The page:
The statute was enacted in 1873, 14 Del.L. Ch. 378. In the year 1873 there were only two regular terms a year of the Court of General Sessions, 1852 Code, § 1911, and hence only two sessions of the grand jury in each county. The legislature may well have thought it desirable to clothe the Attorney General, in the exercise of his prosecuting function, with full investigatory powers during the long vacations. (The original act of 1873 used the phrase "in vacation".) Whether or not this surmise be correct, it is clear that the general investigatory powers of the grand jury are now shared, at least to a substantial extent, by the Attorney General. It is also clear that the grand jury may institute an investigation of suspected violations of law, and in pursuing the investigation may compel the appearance of witnesses and the production of documents. 34 Am.Jur., "Grand Jury", §§ 33, 37; Hale v. Henkel, 201 U.S. 43, 26 S. Ct. 370, 50 L. Ed. 652; Blair v. United States, 250 U.S. 273, 39 S. Ct. 468, 63 L. Ed. 979. It is reasonable to believe that the legislature intended that the Attorney General could do the same.

*116 It follows that the statute here involved was intended to confer, and does confer, power to issue writs of subpoena duces tecum and compel the production of documents for examination by the Attorney General.

Appellant stresses the evils that may flow from the abuse of the power. The statute has been in force for eighty years, and, as the court below remarked, nothing about its actual operation has been so obnoxious as to induce the legislature to restrict its application. In any case of actual abuse the courts will find a remedy.

2. Appellant's second point is that the subpoena fails to show on its face the subject matter of the investigation to which the demanded records relate. He argues that a witness is entitled for his own protection to know the nature of the inquiry and the purpose of the subpoena so that he may challenge its propriety if he so desires. If it appears from the statement of the nature of the inquiry that the Attorney General is acting beyond the scope of his authority, the witness, says appellant, is entitled to have the writ quashed.

The simple answer to this contention is that the limits of the investigation and the relevancy of the documents sought are matters which are of no concern to the witness. Such is the rule when a witness is called before a grand jury, Blair v. United States, supra [250 U.S. 273, 39 S. Ct. 471], and we think it equally applicable when he is summoned before the Attorney General. In the Blair case a witness summoned to testify before a grand jury in connection with an investigation demanded to know the object and purpose of the inquiry and, when not told, refused to testify. The Supreme Court of the United States, upholding the inquisitorial powers of the grand jury, discussed the legal rights of a witness summoned before it. Mr. Justice Pitney said:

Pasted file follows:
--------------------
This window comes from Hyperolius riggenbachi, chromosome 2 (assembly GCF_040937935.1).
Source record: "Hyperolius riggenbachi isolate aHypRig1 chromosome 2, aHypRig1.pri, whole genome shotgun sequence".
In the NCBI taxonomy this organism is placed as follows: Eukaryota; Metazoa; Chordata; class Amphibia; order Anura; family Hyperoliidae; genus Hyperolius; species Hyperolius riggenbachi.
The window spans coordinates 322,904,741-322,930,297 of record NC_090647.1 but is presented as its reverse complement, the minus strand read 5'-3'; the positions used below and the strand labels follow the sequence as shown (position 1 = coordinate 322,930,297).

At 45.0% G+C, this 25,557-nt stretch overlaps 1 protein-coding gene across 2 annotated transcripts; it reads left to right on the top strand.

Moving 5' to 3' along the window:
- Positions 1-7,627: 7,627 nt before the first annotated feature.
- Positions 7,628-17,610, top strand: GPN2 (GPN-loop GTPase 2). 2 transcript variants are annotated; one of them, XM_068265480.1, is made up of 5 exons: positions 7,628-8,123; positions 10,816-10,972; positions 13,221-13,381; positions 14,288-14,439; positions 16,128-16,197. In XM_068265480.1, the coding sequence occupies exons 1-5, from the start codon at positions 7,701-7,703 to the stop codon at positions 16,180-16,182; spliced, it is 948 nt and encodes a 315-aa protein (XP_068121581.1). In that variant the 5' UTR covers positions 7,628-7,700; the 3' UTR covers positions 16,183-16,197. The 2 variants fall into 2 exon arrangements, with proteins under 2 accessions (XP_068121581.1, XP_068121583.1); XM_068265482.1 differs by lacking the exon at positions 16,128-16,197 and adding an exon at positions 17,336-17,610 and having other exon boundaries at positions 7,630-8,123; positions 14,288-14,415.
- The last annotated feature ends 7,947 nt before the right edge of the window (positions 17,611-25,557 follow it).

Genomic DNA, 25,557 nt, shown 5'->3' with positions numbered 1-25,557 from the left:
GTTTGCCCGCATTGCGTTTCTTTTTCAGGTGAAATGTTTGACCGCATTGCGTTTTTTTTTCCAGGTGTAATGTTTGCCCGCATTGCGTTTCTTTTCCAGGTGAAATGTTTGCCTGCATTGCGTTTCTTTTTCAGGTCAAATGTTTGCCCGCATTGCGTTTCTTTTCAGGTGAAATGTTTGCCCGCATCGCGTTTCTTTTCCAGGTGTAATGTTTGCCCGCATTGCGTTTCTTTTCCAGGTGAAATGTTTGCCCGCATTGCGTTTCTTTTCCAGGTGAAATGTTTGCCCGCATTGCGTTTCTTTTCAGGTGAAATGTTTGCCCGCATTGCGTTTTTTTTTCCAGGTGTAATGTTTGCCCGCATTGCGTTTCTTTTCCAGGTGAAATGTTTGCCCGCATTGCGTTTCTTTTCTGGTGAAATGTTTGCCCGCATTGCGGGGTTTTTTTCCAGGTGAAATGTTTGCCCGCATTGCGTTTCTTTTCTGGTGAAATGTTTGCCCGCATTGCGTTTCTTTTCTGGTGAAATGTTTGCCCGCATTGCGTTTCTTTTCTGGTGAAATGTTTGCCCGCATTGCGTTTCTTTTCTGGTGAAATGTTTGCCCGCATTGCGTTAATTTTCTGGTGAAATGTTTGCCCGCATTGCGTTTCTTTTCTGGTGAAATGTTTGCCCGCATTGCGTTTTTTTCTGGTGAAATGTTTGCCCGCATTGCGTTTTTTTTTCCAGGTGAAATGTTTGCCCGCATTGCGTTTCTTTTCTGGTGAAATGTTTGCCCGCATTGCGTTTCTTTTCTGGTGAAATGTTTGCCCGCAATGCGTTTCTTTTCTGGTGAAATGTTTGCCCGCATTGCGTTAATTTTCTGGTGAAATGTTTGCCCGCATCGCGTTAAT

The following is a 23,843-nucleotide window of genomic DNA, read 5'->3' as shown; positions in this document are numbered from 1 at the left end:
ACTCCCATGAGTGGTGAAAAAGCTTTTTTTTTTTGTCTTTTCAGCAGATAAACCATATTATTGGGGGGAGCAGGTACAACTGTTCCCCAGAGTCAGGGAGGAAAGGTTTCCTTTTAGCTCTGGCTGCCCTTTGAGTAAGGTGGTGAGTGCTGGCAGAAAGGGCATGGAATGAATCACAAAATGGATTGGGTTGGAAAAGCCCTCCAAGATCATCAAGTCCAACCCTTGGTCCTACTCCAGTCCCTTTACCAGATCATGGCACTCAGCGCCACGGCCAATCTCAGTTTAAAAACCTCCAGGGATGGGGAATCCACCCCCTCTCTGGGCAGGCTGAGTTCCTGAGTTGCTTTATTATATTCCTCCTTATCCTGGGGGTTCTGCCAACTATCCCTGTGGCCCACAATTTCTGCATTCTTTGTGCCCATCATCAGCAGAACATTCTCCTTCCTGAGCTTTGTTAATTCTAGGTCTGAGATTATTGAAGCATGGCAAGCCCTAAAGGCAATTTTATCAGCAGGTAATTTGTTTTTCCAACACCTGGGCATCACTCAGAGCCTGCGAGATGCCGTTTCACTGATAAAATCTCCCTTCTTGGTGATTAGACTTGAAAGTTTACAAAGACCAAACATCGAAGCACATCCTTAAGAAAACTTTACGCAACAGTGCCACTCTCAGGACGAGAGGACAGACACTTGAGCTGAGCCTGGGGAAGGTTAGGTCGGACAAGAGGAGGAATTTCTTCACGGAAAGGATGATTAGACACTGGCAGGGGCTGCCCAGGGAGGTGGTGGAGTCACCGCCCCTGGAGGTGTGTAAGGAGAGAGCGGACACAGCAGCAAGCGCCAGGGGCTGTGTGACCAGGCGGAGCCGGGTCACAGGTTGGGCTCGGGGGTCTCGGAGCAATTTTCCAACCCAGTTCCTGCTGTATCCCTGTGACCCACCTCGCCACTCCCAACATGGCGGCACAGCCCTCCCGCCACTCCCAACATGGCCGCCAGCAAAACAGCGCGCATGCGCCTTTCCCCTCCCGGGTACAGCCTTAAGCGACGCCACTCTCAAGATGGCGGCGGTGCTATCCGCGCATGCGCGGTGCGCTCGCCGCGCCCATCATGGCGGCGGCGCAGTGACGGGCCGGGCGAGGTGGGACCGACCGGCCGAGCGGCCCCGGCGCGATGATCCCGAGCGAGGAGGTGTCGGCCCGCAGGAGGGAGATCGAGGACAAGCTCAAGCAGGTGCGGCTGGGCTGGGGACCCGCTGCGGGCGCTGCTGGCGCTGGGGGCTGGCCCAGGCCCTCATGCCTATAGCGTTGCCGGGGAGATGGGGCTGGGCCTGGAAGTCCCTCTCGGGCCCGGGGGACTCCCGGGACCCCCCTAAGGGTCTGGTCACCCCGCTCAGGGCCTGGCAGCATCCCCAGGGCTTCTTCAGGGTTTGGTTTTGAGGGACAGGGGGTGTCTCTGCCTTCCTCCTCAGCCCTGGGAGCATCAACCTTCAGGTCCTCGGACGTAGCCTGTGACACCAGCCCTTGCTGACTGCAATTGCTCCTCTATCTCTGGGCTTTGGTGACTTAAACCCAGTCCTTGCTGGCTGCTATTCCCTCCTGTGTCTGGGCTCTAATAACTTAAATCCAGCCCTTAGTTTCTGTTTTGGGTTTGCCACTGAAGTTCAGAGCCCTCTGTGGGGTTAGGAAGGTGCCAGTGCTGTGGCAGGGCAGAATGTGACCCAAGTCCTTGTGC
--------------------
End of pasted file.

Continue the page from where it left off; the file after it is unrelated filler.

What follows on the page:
"He is not entitled to urge objections of incompetency or irrelevancy, such as a party might raise, for this is no concern of his. Nelson v. United States, 201 U.S. 92, 115, 26 S. Ct. 358, 50 L. Ed. 673. "On familiar principles, he is not entitled to challenge the authority of the court or of the grand jury, provided they have a de facto existence and organization. "He is not entitled to set limits to the investigation that the grand jury may conduct. The Fifth Amendment and the statutes relative to the organization of grand juries recognize such a jury as being possessed of the same powers that pertained to its British prototype, and in our system examination of witnesses by a grand jury need not be preceded by a formal charge against a particular individual. Hale v. Henkel, 201 U.S. 43, 65, 26 S. Ct. 370, 50 L. Ed. 652. * * * "And, for the same reasons, witnesses are not entitled to take exception to the jurisdiction of the grand jury or the court over the particular subject-matter that is under investigation. In truth it is in the ordinary case no concern of one summoned as a witness whether the offense is within the jurisdiction of the court or not. At least, the court and grand jury have authority and jurisdiction to investigate the facts in order to determine the question whether the facts show a case within their jurisdiction."

In the instant case, the appellant, so far as the record shows, has no interest whatsoever in the proceeding except as custodian of a record of his company. He is a witness, not a defendant. He has no standing, we think, to ask a court to circumscribe the field of the Attorney General's inquiry. Of course, there are special cases in which a witness may have relief, e.g., against self-incrimination, unwarranted invasion of his privacy, or oppressive or unreasonable demands for voluminous records. But nothing of that sort is suggested here. Appellant seeks to quash the subpoena as void on its face because it does *117 not advise him of the subject matter of the investigation. On this record, that is no concern of his.

The judgment of the Superior Court is affirmed.